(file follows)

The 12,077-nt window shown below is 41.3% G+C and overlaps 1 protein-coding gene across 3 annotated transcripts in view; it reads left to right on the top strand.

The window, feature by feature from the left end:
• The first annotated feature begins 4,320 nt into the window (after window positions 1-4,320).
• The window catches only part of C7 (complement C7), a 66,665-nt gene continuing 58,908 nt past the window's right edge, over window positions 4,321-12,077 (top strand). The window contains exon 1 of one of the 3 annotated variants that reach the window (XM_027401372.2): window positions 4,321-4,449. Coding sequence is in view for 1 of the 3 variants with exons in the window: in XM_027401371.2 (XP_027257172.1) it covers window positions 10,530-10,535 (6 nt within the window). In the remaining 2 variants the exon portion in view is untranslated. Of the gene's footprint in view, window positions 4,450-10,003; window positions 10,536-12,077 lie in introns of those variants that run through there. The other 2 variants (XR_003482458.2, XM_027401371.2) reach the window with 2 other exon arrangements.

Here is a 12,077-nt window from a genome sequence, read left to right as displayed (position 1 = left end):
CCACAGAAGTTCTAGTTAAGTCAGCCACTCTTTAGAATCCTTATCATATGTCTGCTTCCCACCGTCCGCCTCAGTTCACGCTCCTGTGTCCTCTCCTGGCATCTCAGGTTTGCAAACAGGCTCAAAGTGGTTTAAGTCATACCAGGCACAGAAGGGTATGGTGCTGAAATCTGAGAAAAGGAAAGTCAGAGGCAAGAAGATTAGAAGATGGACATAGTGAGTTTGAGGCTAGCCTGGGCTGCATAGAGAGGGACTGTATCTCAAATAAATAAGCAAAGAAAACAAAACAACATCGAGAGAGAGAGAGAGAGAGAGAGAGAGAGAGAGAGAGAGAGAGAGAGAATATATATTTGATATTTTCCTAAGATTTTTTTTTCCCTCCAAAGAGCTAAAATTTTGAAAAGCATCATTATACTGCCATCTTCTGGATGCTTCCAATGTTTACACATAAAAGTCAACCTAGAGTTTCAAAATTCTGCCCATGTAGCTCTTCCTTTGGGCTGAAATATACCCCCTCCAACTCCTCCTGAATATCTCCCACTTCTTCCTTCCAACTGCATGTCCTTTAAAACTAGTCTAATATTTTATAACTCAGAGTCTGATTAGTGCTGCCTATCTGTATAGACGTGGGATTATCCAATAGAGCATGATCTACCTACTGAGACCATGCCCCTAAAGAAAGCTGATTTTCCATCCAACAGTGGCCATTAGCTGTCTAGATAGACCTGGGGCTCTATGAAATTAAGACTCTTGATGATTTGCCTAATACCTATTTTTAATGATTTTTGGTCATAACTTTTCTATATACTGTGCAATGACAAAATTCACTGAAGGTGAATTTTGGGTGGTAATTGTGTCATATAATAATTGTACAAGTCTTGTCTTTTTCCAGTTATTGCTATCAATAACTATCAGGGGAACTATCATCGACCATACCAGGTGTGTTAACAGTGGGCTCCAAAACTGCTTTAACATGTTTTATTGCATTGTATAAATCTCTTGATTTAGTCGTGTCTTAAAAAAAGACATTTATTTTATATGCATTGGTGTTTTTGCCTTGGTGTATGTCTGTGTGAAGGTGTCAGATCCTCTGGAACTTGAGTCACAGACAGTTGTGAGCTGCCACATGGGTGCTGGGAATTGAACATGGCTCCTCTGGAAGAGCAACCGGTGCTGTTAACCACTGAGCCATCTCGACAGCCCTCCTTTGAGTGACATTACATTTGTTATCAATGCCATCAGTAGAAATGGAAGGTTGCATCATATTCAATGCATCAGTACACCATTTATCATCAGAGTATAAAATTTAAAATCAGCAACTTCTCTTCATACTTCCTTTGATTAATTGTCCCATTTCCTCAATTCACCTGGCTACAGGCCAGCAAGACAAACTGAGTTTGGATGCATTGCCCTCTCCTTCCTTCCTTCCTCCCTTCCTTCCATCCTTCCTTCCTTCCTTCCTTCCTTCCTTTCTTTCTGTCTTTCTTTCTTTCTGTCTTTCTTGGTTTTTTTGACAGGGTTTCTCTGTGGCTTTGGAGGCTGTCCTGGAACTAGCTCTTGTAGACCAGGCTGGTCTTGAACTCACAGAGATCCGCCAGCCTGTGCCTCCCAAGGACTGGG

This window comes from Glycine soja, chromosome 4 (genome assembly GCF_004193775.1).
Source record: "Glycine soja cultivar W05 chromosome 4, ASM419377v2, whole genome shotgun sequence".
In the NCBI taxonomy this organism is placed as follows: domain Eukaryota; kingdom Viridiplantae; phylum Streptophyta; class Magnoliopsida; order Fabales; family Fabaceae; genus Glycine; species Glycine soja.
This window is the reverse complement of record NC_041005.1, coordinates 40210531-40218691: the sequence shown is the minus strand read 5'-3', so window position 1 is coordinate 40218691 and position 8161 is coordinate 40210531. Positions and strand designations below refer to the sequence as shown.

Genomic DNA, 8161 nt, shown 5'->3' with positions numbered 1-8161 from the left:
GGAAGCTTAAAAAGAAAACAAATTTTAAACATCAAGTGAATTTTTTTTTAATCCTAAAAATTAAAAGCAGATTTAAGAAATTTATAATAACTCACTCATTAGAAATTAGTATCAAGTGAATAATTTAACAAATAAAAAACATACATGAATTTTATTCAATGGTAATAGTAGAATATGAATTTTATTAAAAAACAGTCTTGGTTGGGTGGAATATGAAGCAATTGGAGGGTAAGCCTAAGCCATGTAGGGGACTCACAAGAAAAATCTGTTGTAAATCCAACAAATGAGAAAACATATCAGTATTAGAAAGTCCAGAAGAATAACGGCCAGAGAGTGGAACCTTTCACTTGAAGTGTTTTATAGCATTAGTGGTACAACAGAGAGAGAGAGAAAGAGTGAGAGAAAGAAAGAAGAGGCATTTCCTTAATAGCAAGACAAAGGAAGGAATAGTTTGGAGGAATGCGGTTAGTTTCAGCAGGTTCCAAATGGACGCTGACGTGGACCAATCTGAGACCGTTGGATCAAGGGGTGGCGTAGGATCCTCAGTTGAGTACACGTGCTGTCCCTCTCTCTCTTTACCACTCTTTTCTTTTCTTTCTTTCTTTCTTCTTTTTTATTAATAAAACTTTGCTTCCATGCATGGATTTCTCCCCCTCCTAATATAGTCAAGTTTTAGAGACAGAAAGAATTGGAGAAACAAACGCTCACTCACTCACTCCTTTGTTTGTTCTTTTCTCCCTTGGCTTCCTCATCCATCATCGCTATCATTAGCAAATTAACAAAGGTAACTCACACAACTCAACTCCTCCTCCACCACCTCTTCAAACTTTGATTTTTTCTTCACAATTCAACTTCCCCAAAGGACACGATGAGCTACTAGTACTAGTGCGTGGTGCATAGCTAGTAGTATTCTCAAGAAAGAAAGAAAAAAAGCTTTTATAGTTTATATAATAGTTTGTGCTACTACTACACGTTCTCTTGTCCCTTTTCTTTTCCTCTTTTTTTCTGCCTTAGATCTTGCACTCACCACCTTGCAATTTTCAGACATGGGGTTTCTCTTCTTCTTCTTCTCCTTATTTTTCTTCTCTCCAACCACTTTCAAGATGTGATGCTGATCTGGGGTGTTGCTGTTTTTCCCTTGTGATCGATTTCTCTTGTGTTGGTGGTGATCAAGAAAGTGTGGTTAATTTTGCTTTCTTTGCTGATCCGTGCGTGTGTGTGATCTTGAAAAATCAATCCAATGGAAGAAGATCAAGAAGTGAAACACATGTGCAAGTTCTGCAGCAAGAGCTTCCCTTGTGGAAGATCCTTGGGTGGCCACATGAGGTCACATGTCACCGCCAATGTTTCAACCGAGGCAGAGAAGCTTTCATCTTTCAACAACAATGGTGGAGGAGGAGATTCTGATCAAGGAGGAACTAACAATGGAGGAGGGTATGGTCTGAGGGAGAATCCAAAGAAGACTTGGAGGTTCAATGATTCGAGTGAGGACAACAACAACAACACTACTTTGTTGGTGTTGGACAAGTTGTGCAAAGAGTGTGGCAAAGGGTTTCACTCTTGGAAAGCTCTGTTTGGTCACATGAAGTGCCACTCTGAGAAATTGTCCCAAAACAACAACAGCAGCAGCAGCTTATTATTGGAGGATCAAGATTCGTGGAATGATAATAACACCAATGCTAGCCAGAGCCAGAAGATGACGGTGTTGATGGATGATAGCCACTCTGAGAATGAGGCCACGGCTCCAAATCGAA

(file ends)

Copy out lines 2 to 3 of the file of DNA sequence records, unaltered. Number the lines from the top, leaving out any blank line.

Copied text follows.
The window, feature by feature from the left end:
• The first annotated feature begins 4,320 nt into the window (after window positions 1-4,320).